Does a variable annuity make sense for me?

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Does a variable annuity make sense for me?

Postby boggler » Mon Jul 15, 2013 3:46 am

I have a significant amount of taxable money to invest in the three fund portfolio (US stock, international stock, bonds). I have enough tax-advantaged space for the bond allocation. I intend to keep this money safe for many years, and I am currently in my twenties. Some questions:

- Does a variable annuity make sense here? I understand this would allow me to defer taxes on both gains and dividends, which is not possible if the money were invested traditionally in a mutual fund.

- I understand the fees are higher, in part due to a "mortality and expense risk" charge. What is this for? How is there any mortality and expense risk to the annuity provider if they are simply investing the funds on my behalf? (Is there some insurance feature that I've missed that this fee pays for?)
Assuming the total additonal fees are 0.3%, and annual dividend tax is 0.5%, it seems like you'd be better off with the VA over time.

- Would I be able to pass on the total value of the portfolio to heirs just as if the money were invested in a mutual fund? What differences are there between mutual funds and variable annuities in this respect?

- With the Vanguard annuity, can I get my money in and out at will without fees, like with their traditional mutual funds?

- You hear about "wealth managers" investing their clients assets in high expense mutual funds all the time. Why do you not hear about these same advisors investing assets in variable annuities?

Thanks. Would love to hear some responses.
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Re: Does a variable annuity make sense for me?

Postby bertilak » Mon Jul 15, 2013 6:32 am

boggler wrote:- You hear about "wealth managers" investing their clients assets in high expense mutual funds all the time. Why do you not hear about these same advisors investing assets in variable annuities?

Back in my pre-Boglehead days my Smith Barney "wealth manager" had me in both -- expensive load funds AND an expensive variable annuity. And I am not even in the high asset club. More like the barely adequate asset club and those high fees were a drag on that adequacy. So, I obviously "heard about" it!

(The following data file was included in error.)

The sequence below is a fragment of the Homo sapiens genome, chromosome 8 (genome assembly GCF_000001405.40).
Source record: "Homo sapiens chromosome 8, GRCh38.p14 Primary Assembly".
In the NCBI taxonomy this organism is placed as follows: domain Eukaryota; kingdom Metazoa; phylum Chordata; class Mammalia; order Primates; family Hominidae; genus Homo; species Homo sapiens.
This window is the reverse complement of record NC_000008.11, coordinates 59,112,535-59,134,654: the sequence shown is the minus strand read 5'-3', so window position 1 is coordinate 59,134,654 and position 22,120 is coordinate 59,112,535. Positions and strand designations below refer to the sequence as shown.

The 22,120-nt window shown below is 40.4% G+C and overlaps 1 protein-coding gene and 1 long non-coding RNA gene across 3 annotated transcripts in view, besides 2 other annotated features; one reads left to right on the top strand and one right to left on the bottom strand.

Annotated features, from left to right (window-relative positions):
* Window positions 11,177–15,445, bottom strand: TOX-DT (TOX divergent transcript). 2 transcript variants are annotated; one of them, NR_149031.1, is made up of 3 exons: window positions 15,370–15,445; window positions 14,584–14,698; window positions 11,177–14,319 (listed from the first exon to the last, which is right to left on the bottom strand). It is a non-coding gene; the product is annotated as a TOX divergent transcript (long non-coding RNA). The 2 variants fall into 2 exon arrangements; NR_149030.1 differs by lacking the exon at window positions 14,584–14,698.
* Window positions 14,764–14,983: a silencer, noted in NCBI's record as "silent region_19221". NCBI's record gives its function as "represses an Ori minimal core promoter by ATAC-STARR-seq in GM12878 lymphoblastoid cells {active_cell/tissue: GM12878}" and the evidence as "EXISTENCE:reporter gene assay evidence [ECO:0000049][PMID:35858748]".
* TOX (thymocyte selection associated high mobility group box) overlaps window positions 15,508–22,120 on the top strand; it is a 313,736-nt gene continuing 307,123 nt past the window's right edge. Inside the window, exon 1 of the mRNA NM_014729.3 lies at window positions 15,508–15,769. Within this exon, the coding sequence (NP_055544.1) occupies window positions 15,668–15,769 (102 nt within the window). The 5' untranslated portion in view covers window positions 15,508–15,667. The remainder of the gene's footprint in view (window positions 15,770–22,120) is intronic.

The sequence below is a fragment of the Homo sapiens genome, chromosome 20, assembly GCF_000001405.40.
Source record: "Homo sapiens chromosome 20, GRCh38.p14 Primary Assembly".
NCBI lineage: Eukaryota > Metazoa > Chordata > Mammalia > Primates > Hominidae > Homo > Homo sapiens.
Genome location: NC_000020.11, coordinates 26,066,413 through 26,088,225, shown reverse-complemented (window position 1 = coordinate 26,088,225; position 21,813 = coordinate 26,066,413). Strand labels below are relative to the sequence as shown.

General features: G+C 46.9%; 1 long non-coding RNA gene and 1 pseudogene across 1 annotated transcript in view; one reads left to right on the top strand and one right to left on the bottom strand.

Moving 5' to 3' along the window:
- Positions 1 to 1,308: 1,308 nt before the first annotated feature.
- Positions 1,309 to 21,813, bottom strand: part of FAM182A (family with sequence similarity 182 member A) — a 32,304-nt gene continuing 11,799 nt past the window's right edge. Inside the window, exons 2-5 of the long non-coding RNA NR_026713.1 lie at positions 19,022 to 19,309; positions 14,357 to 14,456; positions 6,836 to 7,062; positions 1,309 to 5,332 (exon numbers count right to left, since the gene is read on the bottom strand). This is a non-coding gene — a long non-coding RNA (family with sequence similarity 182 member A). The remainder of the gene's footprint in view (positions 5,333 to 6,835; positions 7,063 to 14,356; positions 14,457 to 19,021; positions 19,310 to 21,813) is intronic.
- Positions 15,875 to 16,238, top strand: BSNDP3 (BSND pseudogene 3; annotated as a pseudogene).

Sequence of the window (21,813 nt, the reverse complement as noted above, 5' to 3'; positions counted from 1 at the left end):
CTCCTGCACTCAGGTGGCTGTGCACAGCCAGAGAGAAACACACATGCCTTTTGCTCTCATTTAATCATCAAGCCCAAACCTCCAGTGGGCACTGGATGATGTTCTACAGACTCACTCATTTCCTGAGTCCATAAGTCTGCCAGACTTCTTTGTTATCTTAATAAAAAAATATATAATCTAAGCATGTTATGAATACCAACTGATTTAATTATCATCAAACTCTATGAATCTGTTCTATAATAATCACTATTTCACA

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Re: Does a variable annuity make sense for me?

Postby nisiprius » Mon Jul 15, 2013 6:54 am

As you note, you have to pay all of your taxes on the money you contribute in the year you earned it--that is, you contribute post-tax money. When you make withdrawals, you pay taxes on all of the earnings--as ordinary income. So while it's giving you one tax break, it's taking away another. All that a variable annuity does for you is give you nontaxable compounding. As to how important this is, you should actually try doing the math, assuming a realistic investment growth rate that you choose yourself. The value of nontaxable compounding isn't negligible, but it is a completely different order of magnitude from the value of the tax break on a 401(k) (no taxes on contribution + nontaxable compounding) or Roth (nontaxable compounding + no taxes on earnings when withdrawn).

What does a variable annuity do for you that a traditional, nondeductible IRA wouldn't do better? It seems to me that you should at least max out a TIRA before considering a variable annuity. No forty-page fine-print onionskin prospectus to sign off on having read; any investments you like, not just a limited list of "portfolios" or "contracts," and real ticker symbols you can track...
boggler wrote:With the Vanguard annuity, can I get my money in and out at will without fees, like with their traditional mutual funds?
Not before age 59-1/2, you can't.
You hear about "wealth managers" investing their clients assets in high expense mutual funds all the time. Why do you not hear about these same advisors investing assets in variable annuities?
I haven't particularly heard any such thing and don't know if it's true. But then, I don't even know what a "wealth manager" is. I think it's a completely undefined term, no license, no credentials, anyone can call themselves a wealth manager. If I'm wrong, someone tell me--what is a "wealth manager?"

But to answer your question, it probably depends on industry affiliation. Most givers of financial advice seem to have their primary credentials and business associations either with the investment industry or with the insurance industry. While they may claim to have both, there is typically a primary orientation toward one or the other that becomes very clear. Thus, the insurance guy may tell you that he can sell you mutual funds but when you start asking questions he will find reasons why variable annuities are best for you. Insurance guys really do push variable annuities. I was unable to get a flesh-and-blood body-in-local-office to give me a quotation for an SPIA. He said they would, but said he really thought a VA would suit me so much better that he really wanted me to at least agree to take a look at one, then he sent me half a pound of material, and when I looked at it and told him I wasn't interested but please send me the SPIA quote I asked for, he said "sure" and never did.
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Re: Does a variable annuity make sense for me?

Postby dickenjb » Mon Jul 15, 2013 6:59 am

No it likely won't make sense.